Blog: School Struggles, Learning Disabilities & Other Kid Stuff

  • Friday, May 30, 2014

    A mom came in this week to talk about young Caroline, age 7, a second grader.    The mom had a stack of material to show me.  There was the math worksheet filled with word problems with the red 34% at the top of the page, with all kinds of ‘X’ marks throughout. 

  • Friday, May 23, 2014

    “Marlene, just doesn’t follow directions.  You know when she goes into fourth grade there’s going to be no more hand-holding. ”

    “All the kids in the class, but Benjamin, know what to do.  He really should be able to do the work.  After all, he is in 7th grade.”

    “What is it with Kyle? It’s like he’s in a different time zone.  He should be more aware of time management.”

  • Friday, May 16, 2014

    Sometimes I think of school 504 meetings somewhat like what I imagine goes on in the preparation for an NFL game.  The coaches (apart from the players) come up with a game plan.  Then the team has to  play the game and carry out the plan. 

    The plan may work beautifully.  Then again, the plan may blow up.  It may not work.

    What’s the link between the NFL pre game strategizing and a 504 planning meeting?

  • Wednesday, May 7, 2014

    A parent told me today about a strategy that his  9 year child was told to employ in school.

    The child was told something like this:

    “When you come upon a word that you don’t know when you are reading, take a ‘flying leap.’   That means you should just look at the first two letters and think about what the sentence means and take a ‘flying leap’ (i.e., a wild guess.) as to what the word might be.”

  • Friday, April 18, 2014

    A mom came in the other day to talk about her struggling eight-year-old daughter, Jacqueline, a fourth grader.  Jacqueline  presented with many of the common concerns-difficulty with decoding, reading fluency, spelling and writing.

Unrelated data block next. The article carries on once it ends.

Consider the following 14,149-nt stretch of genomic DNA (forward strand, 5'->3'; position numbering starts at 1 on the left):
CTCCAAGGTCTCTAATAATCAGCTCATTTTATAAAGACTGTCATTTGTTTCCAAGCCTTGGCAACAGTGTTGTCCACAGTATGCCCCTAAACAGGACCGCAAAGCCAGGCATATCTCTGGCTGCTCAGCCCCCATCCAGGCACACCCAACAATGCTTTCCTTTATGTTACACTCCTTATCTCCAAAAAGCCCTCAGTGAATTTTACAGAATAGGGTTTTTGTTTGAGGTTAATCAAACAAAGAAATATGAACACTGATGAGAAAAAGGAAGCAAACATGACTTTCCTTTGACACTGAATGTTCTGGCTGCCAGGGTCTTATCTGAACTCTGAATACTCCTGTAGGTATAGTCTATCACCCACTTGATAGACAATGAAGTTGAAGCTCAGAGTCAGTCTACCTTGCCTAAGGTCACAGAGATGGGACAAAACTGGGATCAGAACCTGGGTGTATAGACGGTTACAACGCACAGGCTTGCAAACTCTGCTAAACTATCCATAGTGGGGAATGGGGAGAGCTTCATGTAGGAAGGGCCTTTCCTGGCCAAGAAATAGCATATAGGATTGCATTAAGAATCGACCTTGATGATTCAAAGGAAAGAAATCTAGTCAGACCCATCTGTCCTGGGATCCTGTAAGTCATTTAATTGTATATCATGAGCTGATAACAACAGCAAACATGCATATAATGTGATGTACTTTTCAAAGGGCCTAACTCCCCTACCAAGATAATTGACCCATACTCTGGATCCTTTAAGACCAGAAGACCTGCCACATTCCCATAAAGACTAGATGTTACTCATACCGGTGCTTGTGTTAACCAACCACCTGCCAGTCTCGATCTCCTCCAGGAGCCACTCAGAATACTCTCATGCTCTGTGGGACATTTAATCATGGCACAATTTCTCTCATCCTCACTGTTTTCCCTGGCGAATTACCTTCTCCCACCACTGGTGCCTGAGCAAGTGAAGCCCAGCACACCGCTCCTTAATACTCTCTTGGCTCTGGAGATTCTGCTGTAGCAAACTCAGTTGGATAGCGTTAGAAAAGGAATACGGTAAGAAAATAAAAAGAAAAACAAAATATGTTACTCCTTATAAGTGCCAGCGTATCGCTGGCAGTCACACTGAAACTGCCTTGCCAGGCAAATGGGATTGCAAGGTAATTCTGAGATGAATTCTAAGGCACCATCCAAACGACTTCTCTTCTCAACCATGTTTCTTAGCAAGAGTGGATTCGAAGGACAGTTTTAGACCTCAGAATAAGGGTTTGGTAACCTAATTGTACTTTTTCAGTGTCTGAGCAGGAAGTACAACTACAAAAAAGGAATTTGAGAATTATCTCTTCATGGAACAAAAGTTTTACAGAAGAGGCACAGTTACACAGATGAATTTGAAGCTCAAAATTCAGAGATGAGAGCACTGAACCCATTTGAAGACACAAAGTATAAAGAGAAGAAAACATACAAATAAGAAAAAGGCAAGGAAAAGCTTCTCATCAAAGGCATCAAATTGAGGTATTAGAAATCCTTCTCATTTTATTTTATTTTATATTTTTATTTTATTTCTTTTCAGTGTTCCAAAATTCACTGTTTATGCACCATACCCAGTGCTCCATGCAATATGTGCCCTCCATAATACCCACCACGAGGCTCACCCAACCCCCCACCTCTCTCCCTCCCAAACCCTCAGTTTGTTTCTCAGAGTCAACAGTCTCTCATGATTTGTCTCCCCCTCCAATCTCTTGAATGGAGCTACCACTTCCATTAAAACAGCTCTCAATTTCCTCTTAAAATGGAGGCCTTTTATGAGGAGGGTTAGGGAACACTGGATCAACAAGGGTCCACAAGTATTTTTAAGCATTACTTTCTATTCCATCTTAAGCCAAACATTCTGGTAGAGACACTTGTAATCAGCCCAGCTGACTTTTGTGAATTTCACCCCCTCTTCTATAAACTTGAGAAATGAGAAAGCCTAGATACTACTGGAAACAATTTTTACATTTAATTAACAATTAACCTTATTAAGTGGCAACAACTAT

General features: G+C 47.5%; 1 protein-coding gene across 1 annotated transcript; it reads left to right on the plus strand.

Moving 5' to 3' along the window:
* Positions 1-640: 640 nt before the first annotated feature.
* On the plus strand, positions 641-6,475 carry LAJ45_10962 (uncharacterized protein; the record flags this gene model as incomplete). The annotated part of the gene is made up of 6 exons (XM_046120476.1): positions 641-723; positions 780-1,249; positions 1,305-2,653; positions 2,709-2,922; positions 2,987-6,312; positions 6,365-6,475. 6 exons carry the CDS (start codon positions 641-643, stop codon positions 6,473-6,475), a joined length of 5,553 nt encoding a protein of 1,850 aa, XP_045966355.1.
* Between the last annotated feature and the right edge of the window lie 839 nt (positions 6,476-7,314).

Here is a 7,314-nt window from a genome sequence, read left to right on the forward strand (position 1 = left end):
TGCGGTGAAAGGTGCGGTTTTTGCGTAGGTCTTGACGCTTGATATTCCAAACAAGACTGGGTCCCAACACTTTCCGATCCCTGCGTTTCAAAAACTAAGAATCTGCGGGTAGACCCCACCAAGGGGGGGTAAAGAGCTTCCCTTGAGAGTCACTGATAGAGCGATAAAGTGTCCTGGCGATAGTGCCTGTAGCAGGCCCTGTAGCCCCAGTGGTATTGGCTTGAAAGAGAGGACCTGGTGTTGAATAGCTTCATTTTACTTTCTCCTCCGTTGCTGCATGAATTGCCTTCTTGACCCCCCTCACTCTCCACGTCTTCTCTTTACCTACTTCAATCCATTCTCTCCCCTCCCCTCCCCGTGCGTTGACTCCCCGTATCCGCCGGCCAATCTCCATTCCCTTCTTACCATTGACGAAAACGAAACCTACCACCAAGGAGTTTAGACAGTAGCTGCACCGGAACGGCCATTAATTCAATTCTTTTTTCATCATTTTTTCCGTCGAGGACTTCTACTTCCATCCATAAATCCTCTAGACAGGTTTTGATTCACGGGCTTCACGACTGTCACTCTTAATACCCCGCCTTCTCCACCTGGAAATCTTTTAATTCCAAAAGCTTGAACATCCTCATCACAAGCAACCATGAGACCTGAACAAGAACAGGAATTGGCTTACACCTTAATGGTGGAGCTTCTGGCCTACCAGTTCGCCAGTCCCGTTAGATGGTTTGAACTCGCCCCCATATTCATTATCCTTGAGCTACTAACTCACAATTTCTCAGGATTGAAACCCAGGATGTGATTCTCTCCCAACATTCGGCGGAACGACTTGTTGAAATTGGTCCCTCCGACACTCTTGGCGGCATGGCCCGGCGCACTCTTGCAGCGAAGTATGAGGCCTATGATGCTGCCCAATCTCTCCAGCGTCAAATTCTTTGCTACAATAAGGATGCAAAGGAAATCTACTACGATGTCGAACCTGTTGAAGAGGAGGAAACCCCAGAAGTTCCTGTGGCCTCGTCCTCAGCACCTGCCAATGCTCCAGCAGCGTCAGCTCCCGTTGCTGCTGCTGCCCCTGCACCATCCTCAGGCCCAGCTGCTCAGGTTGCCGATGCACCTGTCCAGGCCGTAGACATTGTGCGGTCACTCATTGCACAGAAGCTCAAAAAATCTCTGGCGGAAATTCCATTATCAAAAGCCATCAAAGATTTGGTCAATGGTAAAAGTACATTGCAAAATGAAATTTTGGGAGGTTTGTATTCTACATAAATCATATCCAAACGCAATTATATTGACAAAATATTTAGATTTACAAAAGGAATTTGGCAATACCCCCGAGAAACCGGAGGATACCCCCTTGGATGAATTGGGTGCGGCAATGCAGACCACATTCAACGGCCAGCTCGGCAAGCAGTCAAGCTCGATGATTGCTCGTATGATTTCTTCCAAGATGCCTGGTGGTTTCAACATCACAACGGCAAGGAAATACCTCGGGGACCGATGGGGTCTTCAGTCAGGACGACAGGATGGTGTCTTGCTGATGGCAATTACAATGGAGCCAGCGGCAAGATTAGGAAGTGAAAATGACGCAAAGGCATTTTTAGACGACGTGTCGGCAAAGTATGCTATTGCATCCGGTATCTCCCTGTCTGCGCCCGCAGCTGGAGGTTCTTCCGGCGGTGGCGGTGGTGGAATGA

I asked the mom, “What has been done for Jacqueline?”

  • Friday, April 11, 2014

    The Parenting Dance That We Do

    Parents often need help in learning how to communicate with their child. Children with learning disabilities or ADHD can be very frustrating and difficult to manage. Negative and irritable patterns of communication often play out in a habitual manner.

  • Friday, March 28, 2014

    Kids who are struggling feel like they are constantly running up hill while the other kids are on an easy downward slope.   

    In this day and age of Student Growth Percentiles, Common Core and PARCC testing what is the one thing that the struggling kids need above all?

    They need people to be patient with them, to ease up on all of the pressure.

    Sometimes they get burned out with it all.

    Turn down the heat this weekend.

    Take your kid out for an ice cream cone.

  • Friday, March 21, 2014

    Many times a parent (usually the mom) senses that something is amiss with her child and wants to have and  evaluation conducted in school.  If the child is getting decent grades, the response to the request is often denied. The parent may hear  a version of the following,  “Well, she’s getting good grades-what’s the problem?”

  • Friday, March 7, 2014

    Change does not come easily for any of us. Think about how deeply ingrained our personalities, habits and proclivities are. Fundamentally, we are who we are.

    Parents spent a lot of time trying to change children and I sometimes find that their efforts may be a bit too ambitious.

    Rather than go for large change, a “compound-interest mentality” may help as an alternative.

  • Friday, February 28, 2014

    When parents come in to talk about their kids and why they are struggling there are the common list of factors that are usually discussed.  Some of these include:

    • Poor phonemic awareness
    • Limited decoding skills
    • Weak fluency
    • Family predisposition toward dyslexia and/or ADHD
    • Weak attention skills
    • Weak sustained mental effort/executive functioning
    • Weak language processing skills

    The list can go on easily with at least 50 more cognitive (“in the head”) variables contributing to school struggling.

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